The Apology Letter Howard Schultz And Starbucks Should Write For The ‘Race Together’ Initiative

“I am a reflection of the community. I am not saying I am going to rule the world or that I am going to change the world. But I guarantee that I will spark the brain that will change the world.” — Tupac

Starbucks Holds Annual Shareholders Meeting

Starbucks Holds Annual Shareholders Meeting – Stephen Brashear/Getty Images

Recently, we co-launched an initiative with USA Today called “Race Together.” To say the least, this initiative created quite a stir in the social media sphere. We would like to issue a formal apology on behalf of our CEO, company, and partners. Many of these words have already been stated in an internal memo, but we would like to better communicate our goals to you as we hope to learn from your perspectives as well.

Dear Public,

Since December, we have been hosting Partner Open Forums to discuss issues of race, prejudice, and lack of economic opportunity. Time and time again at these forums, the singular question was asked, “what more can we do?” We believe the ultimate answer lies in a better understanding of our community.

We believe Starbucks could have the greatest impact on our communities by creating more empathy, compassion and understanding in our society. On March 16, we invited partners to write “Race Together” or “Together” on cups for three reasons:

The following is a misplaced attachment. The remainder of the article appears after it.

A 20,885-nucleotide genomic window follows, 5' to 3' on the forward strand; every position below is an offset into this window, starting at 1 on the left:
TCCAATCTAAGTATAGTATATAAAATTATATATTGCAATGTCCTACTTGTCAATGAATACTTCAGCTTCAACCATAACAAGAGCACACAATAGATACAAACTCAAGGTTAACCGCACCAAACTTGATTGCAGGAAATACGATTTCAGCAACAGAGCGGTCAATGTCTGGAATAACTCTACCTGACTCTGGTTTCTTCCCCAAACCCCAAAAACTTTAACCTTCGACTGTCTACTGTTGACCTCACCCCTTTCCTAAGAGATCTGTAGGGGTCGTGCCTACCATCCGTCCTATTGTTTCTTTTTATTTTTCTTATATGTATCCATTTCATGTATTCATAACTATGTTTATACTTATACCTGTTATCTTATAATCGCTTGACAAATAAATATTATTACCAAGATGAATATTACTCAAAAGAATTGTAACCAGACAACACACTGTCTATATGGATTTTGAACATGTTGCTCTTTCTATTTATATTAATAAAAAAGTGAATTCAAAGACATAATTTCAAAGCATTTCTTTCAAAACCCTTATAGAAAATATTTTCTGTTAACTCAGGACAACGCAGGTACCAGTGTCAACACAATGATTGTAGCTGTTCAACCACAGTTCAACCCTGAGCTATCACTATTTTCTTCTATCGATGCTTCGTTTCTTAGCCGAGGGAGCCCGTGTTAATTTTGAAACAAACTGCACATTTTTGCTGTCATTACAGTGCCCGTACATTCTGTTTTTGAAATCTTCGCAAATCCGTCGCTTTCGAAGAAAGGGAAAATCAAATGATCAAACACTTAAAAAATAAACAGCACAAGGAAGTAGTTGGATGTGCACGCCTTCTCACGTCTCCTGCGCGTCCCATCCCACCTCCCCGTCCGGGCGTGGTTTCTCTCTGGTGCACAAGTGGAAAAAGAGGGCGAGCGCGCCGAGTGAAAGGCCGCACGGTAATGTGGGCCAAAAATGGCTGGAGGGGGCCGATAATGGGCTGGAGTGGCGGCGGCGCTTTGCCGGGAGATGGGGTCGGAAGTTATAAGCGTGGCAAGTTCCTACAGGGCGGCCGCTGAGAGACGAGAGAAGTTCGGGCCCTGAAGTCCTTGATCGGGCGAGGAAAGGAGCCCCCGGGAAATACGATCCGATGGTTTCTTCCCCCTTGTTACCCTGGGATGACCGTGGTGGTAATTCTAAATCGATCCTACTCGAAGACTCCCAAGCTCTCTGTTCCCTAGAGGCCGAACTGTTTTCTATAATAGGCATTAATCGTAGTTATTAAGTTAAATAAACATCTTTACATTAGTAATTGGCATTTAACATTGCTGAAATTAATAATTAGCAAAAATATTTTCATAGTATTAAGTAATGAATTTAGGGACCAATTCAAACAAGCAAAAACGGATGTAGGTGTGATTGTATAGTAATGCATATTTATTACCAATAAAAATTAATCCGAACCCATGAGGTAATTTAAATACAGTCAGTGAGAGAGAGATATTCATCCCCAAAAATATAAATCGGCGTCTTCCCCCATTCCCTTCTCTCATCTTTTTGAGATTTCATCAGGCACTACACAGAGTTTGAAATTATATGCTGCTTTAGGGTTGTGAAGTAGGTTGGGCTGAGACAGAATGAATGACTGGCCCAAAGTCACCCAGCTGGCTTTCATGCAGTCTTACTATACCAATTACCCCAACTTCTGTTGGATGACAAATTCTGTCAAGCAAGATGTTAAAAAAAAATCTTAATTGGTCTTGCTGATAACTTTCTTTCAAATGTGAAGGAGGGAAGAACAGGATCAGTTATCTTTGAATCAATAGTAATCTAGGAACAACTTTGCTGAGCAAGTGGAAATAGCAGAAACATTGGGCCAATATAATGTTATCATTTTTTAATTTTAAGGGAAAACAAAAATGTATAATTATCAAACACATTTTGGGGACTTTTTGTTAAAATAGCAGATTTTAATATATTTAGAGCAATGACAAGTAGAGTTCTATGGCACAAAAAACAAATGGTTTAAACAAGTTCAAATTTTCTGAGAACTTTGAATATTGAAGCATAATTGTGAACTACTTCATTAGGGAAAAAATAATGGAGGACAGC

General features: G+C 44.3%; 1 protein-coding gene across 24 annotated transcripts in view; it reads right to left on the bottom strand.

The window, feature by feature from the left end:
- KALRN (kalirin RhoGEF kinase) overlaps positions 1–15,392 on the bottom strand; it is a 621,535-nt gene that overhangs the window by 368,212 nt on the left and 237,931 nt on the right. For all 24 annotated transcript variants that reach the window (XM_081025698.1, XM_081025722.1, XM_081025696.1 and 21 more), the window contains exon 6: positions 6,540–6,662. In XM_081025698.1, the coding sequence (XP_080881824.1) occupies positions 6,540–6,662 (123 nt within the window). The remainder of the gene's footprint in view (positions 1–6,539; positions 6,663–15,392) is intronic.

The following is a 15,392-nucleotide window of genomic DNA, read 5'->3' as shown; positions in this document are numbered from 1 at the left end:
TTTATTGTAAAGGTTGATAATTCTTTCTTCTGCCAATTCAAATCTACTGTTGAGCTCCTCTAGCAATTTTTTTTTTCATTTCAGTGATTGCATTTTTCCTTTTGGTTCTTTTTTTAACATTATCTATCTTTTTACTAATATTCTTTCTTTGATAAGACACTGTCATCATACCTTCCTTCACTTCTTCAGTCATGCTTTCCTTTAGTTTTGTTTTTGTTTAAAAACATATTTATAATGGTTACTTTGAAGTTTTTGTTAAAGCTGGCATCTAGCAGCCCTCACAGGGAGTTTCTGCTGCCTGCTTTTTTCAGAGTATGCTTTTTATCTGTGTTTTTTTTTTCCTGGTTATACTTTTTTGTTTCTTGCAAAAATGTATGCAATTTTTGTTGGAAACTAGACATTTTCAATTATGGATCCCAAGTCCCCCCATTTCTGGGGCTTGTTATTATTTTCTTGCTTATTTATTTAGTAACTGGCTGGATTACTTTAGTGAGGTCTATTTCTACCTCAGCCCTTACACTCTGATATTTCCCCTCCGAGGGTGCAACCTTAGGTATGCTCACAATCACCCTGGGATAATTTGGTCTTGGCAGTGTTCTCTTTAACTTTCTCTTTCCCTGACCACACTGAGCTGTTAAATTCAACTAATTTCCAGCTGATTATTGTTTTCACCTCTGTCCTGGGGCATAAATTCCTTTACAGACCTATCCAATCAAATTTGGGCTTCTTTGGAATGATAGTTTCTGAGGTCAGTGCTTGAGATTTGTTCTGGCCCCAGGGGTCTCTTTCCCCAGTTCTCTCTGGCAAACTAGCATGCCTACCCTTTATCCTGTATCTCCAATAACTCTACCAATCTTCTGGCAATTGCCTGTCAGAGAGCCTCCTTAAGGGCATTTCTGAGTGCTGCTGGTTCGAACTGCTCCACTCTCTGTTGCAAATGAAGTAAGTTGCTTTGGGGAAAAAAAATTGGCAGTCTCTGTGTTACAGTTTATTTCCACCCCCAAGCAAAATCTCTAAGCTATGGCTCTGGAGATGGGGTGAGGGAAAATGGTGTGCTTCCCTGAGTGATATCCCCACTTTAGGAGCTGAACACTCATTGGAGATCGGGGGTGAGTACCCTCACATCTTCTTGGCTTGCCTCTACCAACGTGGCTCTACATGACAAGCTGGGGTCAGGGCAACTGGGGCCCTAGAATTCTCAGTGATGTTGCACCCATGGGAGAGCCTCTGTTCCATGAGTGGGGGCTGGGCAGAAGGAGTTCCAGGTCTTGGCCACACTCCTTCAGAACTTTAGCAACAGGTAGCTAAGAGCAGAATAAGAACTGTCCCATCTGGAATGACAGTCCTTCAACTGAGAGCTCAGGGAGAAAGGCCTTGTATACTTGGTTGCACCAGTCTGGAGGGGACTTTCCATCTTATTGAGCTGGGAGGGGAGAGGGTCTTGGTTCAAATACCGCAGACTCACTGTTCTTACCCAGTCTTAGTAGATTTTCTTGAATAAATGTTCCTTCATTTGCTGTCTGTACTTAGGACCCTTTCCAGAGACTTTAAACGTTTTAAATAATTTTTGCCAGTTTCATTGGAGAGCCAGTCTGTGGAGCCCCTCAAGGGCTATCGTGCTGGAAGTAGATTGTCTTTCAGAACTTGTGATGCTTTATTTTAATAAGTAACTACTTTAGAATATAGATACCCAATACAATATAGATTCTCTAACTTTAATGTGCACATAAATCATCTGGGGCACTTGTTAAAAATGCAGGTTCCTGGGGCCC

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The Curious Case Of Ellen Pao And The Lesson We Can Learn From It

“What brush do you bend when dusting your shoulders from being offended?” — Kendrick Lamar

Ellen Pao

AbovetheLaw.com: Ellen Pao

Title VII of the Civil Rights Act of 1964 prohibits employment discrimination “based on race, color, religion, sex and national origin.” Many of us recognize this familiar language, but the actual definition of “discrimination” remains nebulous. As New Yorker writer Vauhini Vara notes, the courts’ definitions for “discrimination” have evolved over time, along with social norms.

Employment lawyers like Kathleen Lucas are closely monitoring Ellen Pao’s sex-discrimination case against Kleiner Perkins Caufield & Byers because they believe the verdict could have big potential implications in the venture capital and tech industries. The outcome of Pao’s case may not have a direct impact on a firm’s culture, but it could give occasion for others who feel discriminated against to address inequities in the workplace.

Currently, Pao is the interim chief executive of Reddit. She filed this suit against her former firm in 2012, but the trial kicked off just last month. Pao is accusing her former firm of “allowing her to be sexually harassed by male managers, of punishing and eventually firing her when she complained, and of excluding her and other women from business meetings, dinners and promotions.” She is seeking $16 million for lost wages and potential future earnings.

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